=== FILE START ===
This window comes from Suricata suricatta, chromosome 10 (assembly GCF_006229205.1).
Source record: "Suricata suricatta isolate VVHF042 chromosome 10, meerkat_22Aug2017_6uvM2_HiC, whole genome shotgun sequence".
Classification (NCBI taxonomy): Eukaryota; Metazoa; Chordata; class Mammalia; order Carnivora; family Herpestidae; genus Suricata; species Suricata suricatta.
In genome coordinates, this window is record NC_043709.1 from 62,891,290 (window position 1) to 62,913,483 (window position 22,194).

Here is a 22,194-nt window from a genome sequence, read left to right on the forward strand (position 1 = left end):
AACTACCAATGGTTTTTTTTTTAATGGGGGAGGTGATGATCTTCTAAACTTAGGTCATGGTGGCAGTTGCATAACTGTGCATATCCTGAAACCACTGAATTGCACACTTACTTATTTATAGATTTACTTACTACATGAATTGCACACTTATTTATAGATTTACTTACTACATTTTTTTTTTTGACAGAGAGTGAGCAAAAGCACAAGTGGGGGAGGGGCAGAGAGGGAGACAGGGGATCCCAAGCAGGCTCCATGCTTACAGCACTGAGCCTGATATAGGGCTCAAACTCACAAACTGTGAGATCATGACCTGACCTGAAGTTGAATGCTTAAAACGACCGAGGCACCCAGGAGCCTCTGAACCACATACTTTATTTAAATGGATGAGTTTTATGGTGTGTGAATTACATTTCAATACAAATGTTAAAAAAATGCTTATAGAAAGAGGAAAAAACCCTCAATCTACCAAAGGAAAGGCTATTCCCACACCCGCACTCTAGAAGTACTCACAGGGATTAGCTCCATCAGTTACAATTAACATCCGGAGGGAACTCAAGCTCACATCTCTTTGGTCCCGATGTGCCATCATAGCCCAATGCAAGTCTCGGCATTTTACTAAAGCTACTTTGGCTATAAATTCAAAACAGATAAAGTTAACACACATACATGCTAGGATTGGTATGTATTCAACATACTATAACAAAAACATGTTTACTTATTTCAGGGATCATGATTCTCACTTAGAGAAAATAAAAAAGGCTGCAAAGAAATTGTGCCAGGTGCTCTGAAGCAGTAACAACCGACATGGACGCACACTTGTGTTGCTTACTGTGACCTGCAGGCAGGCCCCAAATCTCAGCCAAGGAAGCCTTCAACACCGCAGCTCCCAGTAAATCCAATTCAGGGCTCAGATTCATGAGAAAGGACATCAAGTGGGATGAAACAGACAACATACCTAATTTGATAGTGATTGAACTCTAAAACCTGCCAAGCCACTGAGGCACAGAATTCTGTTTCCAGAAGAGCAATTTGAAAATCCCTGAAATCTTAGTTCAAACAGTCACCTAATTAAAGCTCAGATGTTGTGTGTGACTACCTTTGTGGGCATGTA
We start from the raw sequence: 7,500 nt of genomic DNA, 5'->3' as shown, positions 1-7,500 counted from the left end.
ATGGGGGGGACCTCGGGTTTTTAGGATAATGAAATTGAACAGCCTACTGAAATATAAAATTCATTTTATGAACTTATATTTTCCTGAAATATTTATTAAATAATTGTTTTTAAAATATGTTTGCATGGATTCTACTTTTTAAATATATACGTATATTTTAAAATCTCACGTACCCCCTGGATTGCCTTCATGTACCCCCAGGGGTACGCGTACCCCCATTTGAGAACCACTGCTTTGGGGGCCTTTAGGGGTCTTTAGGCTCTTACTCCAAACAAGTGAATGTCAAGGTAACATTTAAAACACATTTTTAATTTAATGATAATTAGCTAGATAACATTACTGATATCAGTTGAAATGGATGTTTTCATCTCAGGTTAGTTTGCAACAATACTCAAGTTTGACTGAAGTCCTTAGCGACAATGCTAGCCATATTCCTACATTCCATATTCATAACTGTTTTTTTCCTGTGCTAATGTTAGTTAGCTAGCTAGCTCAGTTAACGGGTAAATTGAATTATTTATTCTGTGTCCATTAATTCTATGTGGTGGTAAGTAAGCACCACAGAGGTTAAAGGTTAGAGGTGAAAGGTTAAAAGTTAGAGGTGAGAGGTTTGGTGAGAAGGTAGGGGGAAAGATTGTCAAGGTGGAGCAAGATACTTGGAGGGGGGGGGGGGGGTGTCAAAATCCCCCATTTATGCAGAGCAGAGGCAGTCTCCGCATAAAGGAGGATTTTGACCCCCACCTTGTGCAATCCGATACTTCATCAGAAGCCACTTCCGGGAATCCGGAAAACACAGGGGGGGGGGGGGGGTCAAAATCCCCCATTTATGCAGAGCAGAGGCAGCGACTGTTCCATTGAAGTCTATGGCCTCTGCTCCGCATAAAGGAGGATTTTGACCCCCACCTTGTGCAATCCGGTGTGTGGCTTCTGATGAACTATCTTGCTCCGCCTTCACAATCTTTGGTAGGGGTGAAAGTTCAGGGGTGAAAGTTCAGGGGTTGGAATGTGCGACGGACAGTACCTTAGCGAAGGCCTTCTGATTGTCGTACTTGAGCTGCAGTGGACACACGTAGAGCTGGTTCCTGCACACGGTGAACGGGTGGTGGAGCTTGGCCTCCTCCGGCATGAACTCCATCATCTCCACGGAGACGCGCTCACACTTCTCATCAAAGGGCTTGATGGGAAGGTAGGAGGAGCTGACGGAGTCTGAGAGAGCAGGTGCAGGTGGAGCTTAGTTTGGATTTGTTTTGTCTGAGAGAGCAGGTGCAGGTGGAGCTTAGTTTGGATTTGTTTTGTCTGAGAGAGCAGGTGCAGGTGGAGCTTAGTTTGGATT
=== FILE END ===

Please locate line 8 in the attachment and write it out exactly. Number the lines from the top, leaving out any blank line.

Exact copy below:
ATGGGGGGGACCTCGGGTTTTTAGGATAATGAAATTGAACAGCCTACTGAAATATAAAATTCATTTTATGAACTTATATTTTCCTGAAATATTTATTAAATAATTGTTTTTAAAATATGTTTGCATGGATTCTACTTTTTAAATATATACGTATATTTTAAAATCTCACGTACCCCCTGGATTGCCTTCATGTACCCCCAGGGGTACGCGTACCCCCATTTGAGAACCACTGCTTTGGGGGCCTTTAGGGGTCTTTAGGCTCTTACTCCAAACAAGTGAATGTCAAGGTAACATTTAAAACACATTTTTAATTTAATGATAATTAGCTAGATAACATTACTGATATCAGTTGAAATGGATGTTTTCATCTCAGGTTAGTTTGCAACAATACTCAAGTTTGACTGAAGTCCTTAGCGACAATGCTAGCCATATTCCTACATTCCATATTCATAACTGTTTTTTTCCTGTGCTAATGTTAGTTAGCTAGCTAGCTCAGTTAACGGGTAAATTGAATTATTTATTCTGTGTCCATTAATTCTATGTGGTGGTAAGTAAGCACCACAGAGGTTAAAGGTTAGAGGTGAAAGGTTAAAAGTTAGAGGTGAGAGGTTTGGTGAGAAGGTAGGGGGAAAGATTGTCAAGGTGGAGCAAGATACTTGGAGGGGGGGGGGGGGGTGTCAAAATCCCCCATTTATGCAGAGCAGAGGCAGTCTCCGCATAAAGGAGGATTTTGACCCCCACCTTGTGCAATCCGATACTTCATCAGAAGCCACTTCCGGGAATCCGGAAAACACAGGGGGGGGGGGGGGGTCAAAATCCCCCATTTATGCAGAGCAGAGGCAGCGACTGTTCCATTGAAGTCTATGGCCTCTGCTCCGCATAAAGGAGGATTTTGACCCCCACCTTGTGCAATCCGGTGTGTGGCTTCTGATGAACTATCTTGCTCCGCCTTCACAATCTTTGGTAGGGGTGAAAGTTCAGGGGTGAAAGTTCAGGGGTTGGAATGTGCGACGGACAGTACCTTAGCGAAGGCCTTCTGATTGTCGTACTTGAGCTGCAGTGGACACACGTAGAGCTGGTTCCTGCACACGGTGAACGGGTGGTGGAGCTTGGCCTCCTCCGGCATGAACTCCATCATCTCCACGGAGACGCGCTCACACTTCTCATCAAAGGGCTTGATGGGAAGGTAGGAGGAGCTGACGGAGTCTGAGAGAGCAGGTGCAGGTGGAGCTTAGTTTGGATTTGTTTTGTCTGAGAGAGCAGGTGCAGGTGGAGCTTAGTTTGGATTTGTTTTGTCTGAGAGAGCAGGTGCAGGTGGAGCTTAGTTTGGATT